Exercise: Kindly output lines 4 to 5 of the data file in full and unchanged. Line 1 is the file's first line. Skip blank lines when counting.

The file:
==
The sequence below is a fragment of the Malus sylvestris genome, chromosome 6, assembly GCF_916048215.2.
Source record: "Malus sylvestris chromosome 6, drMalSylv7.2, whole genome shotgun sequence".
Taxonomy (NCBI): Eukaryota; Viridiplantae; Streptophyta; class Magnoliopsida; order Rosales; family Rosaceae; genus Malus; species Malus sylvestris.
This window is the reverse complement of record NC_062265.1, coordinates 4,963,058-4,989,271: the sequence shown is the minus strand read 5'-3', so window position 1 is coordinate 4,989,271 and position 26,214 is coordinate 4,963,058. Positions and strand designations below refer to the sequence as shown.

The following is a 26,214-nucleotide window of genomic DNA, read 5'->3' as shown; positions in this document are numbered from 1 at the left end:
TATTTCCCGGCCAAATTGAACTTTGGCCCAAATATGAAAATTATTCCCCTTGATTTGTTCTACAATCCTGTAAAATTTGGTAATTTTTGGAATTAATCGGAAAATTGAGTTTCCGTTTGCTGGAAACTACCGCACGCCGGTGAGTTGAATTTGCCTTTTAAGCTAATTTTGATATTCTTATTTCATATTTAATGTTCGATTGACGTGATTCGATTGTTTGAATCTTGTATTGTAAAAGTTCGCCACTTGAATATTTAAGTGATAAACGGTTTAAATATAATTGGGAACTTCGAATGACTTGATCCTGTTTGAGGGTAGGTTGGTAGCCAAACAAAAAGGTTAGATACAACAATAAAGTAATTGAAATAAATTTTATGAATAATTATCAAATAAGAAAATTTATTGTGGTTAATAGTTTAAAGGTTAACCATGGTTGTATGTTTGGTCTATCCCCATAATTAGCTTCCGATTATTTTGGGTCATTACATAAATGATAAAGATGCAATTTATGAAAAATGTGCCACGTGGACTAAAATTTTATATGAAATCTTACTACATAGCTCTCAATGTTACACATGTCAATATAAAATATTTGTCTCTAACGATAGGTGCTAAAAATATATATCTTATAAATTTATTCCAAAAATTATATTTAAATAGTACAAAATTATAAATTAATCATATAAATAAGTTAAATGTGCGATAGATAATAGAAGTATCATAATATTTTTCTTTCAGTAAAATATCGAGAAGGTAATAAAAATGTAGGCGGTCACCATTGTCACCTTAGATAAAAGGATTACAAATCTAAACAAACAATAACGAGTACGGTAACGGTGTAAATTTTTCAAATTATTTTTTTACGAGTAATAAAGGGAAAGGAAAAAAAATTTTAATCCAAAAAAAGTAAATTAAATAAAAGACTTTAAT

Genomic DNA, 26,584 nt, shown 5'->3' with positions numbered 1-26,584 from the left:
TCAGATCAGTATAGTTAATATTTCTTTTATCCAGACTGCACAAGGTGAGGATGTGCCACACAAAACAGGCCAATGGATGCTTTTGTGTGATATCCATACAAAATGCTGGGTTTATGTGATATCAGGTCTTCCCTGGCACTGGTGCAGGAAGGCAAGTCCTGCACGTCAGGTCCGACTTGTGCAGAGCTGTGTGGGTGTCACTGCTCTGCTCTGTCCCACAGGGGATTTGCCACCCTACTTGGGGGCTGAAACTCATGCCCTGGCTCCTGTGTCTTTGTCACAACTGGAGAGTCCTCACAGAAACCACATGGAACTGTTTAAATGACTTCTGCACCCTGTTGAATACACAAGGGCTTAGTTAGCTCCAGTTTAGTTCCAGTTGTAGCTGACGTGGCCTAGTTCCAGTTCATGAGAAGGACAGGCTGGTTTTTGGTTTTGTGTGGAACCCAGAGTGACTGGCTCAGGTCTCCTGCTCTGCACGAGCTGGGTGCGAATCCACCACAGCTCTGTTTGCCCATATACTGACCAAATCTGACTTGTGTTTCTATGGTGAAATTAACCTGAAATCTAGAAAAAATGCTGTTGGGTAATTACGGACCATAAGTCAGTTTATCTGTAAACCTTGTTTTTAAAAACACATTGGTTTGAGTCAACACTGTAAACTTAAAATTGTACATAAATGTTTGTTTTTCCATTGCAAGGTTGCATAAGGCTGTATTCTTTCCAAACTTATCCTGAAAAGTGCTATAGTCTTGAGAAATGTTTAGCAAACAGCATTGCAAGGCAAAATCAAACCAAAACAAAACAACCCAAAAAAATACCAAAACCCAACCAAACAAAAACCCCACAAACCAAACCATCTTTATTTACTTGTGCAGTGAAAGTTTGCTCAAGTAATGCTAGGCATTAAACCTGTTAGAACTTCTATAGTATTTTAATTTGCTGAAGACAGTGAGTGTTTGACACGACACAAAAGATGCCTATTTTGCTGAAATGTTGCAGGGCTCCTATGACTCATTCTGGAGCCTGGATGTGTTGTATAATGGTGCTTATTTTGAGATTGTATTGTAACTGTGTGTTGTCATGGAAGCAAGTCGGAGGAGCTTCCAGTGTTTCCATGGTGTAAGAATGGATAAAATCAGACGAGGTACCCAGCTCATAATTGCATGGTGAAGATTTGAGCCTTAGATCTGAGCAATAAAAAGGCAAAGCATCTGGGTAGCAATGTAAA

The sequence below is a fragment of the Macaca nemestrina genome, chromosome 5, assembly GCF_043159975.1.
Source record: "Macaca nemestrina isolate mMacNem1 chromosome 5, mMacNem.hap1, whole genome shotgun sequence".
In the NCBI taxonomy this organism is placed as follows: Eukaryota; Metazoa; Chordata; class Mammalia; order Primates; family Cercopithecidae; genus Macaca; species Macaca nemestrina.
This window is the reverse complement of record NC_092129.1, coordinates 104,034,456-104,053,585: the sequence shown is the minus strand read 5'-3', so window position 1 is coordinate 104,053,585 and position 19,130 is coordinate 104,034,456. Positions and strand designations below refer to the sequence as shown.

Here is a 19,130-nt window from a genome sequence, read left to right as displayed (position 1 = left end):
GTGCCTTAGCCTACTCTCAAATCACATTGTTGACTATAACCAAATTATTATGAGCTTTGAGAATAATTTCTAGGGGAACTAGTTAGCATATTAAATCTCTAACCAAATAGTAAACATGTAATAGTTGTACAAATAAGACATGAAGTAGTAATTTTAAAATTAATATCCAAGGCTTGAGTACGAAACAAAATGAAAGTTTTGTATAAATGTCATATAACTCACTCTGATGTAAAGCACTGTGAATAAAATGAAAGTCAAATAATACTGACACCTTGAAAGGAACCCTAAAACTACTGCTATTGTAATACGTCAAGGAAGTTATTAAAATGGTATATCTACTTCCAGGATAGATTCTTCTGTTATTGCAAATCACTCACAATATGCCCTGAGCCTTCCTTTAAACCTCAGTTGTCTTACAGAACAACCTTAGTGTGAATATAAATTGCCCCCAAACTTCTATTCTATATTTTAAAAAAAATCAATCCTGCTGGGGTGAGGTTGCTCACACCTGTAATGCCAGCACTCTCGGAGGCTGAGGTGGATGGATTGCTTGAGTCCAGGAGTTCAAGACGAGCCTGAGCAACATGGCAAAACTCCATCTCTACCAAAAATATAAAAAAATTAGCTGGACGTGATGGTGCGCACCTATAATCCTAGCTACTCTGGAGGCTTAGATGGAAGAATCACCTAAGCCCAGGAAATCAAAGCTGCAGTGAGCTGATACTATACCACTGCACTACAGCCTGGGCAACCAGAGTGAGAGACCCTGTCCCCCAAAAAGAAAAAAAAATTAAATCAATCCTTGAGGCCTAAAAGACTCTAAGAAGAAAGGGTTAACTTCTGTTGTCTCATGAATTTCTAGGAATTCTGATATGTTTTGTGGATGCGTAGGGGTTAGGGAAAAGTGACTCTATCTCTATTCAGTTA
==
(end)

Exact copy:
This window is the reverse complement of record NC_062265.1, coordinates 4,963,058-4,989,271: the sequence shown is the minus strand read 5'-3', so window position 1 is coordinate 4,989,271 and position 26,214 is coordinate 4,963,058. Positions and strand designations below refer to the sequence as shown.

The following is a 26,214-nucleotide window of genomic DNA, read 5'->3' as shown; positions in this document are numbered from 1 at the left end: